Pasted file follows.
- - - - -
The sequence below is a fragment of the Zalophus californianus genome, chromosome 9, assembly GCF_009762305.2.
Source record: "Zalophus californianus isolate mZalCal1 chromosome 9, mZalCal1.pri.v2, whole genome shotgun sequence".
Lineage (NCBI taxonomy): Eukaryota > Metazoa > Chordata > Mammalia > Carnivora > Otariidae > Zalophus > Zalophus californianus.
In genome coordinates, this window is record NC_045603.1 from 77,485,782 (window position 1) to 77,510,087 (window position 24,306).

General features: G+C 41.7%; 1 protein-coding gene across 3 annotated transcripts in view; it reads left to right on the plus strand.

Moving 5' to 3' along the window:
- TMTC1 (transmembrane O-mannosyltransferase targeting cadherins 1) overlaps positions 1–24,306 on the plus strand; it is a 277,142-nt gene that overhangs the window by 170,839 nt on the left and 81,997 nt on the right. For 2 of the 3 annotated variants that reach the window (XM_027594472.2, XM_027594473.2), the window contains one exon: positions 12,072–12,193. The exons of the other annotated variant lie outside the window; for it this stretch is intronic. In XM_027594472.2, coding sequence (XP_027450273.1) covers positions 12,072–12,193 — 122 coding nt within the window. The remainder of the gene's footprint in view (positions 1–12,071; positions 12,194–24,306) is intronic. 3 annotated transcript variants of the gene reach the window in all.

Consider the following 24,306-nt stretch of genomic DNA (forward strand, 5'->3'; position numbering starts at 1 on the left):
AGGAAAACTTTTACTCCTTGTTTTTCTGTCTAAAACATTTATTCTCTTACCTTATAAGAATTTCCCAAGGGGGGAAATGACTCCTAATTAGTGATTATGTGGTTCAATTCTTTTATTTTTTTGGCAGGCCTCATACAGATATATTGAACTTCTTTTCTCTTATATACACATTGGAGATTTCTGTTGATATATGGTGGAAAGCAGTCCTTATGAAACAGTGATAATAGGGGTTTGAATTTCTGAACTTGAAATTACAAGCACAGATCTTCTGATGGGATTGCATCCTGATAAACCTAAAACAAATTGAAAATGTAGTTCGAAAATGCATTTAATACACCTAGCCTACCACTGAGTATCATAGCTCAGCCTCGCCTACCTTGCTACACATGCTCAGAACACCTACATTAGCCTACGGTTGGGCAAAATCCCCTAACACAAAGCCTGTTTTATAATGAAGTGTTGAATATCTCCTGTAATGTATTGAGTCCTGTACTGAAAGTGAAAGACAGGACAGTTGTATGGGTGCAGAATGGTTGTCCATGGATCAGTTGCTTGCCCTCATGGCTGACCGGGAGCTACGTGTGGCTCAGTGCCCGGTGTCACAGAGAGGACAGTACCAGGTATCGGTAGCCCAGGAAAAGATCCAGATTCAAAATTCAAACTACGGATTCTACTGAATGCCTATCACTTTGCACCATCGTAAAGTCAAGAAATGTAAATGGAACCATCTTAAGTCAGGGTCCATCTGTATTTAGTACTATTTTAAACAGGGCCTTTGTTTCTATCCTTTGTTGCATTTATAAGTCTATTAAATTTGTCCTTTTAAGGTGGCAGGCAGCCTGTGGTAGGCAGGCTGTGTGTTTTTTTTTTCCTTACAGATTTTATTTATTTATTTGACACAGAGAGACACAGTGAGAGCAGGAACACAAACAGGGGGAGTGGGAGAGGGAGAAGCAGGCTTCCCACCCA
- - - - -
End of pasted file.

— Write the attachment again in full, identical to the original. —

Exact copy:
The sequence below is a fragment of the Zalophus californianus genome, chromosome 9, assembly GCF_009762305.2.
Source record: "Zalophus californianus isolate mZalCal1 chromosome 9, mZalCal1.pri.v2, whole genome shotgun sequence".
Lineage (NCBI taxonomy): Eukaryota > Metazoa > Chordata > Mammalia > Carnivora > Otariidae > Zalophus > Zalophus californianus.
In genome coordinates, this window is record NC_045603.1 from 77,485,782 (window position 1) to 77,510,087 (window position 24,306).

General features: G+C 41.7%; 1 protein-coding gene across 3 annotated transcripts in view; it reads left to right on the plus strand.

Moving 5' to 3' along the window:
- TMTC1 (transmembrane O-mannosyltransferase targeting cadherins 1) overlaps positions 1–24,306 on the plus strand; it is a 277,142-nt gene that overhangs the window by 170,839 nt on the left and 81,997 nt on the right. For 2 of the 3 annotated variants that reach the window (XM_027594472.2, XM_027594473.2), the window contains one exon: positions 12,072–12,193. The exons of the other annotated variant lie outside the window; for it this stretch is intronic. In XM_027594472.2, coding sequence (XP_027450273.1) covers positions 12,072–12,193 — 122 coding nt within the window. The remainder of the gene's footprint in view (positions 1–12,071; positions 12,194–24,306) is intronic. 3 annotated transcript variants of the gene reach the window in all.

Consider the following 24,306-nt stretch of genomic DNA (forward strand, 5'->3'; position numbering starts at 1 on the left):
AGGAAAACTTTTACTCCTTGTTTTTCTGTCTAAAACATTTATTCTCTTACCTTATAAGAATTTCCCAAGGGGGGAAATGACTCCTAATTAGTGATTATGTGGTTCAATTCTTTTATTTTTTTGGCAGGCCTCATACAGATATATTGAACTTCTTTTCTCTTATATACACATTGGAGATTTCTGTTGATATATGGTGGAAAGCAGTCCTTATGAAACAGTGATAATAGGGGTTTGAATTTCTGAACTTGAAATTACAAGCACAGATCTTCTGATGGGATTGCATCCTGATAAACCTAAAACAAATTGAAAATGTAGTTCGAAAATGCATTTAATACACCTAGCCTACCACTGAGTATCATAGCTCAGCCTCGCCTACCTTGCTACACATGCTCAGAACACCTACATTAGCCTACGGTTGGGCAAAATCCCCTAACACAAAGCCTGTTTTATAATGAAGTGTTGAATATCTCCTGTAATGTATTGAGTCCTGTACTGAAAGTGAAAGACAGGACAGTTGTATGGGTGCAGAATGGTTGTCCATGGATCAGTTGCTTGCCCTCATGGCTGACCGGGAGCTACGTGTGGCTCAGTGCCCGGTGTCACAGAGAGGACAGTACCAGGTATCGGTAGCCCAGGAAAAGATCCAGATTCAAAATTCAAACTACGGATTCTACTGAATGCCTATCACTTTGCACCATCGTAAAGTCAAGAAATGTAAATGGAACCATCTTAAGTCAGGGTCCATCTGTATTTAGTACTATTTTAAACAGGGCCTTTGTTTCTATCCTTTGTTGCATTTATAAGTCTATTAAATTTGTCCTTTTAAGGTGGCAGGCAGCCTGTGGTAGGCAGGCTGTGTGTTTTTTTTTTCCTTACAGATTTTATTTATTTATTTGACACAGAGAGACACAGTGAGAGCAGGAACACAAACAGGGGGAGTGGGAGAGGGAGAAGCAGGCTTCCCACCCA